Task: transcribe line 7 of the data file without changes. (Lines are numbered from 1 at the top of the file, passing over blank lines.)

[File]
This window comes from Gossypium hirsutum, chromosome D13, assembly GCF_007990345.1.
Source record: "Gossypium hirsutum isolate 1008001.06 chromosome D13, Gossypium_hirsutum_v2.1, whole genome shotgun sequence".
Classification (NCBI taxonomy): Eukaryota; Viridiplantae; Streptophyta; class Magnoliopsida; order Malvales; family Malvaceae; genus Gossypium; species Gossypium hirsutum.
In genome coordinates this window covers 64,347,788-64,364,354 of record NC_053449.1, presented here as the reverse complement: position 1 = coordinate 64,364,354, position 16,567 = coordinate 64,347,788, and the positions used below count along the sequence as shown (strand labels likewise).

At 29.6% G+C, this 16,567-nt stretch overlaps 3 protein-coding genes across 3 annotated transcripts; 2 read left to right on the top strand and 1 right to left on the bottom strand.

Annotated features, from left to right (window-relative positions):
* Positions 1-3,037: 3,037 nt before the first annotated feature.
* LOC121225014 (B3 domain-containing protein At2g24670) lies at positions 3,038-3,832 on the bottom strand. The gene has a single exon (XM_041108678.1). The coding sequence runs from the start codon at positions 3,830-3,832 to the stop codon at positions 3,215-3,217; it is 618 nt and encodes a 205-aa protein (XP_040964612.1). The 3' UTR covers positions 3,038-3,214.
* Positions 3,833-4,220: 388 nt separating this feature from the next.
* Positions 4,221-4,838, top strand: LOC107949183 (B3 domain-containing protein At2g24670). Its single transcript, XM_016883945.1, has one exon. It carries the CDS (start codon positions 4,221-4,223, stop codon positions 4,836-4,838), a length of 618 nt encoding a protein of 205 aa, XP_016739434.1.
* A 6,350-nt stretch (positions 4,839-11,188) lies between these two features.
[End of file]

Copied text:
* Positions 1-3,037: 3,037 nt before the first annotated feature.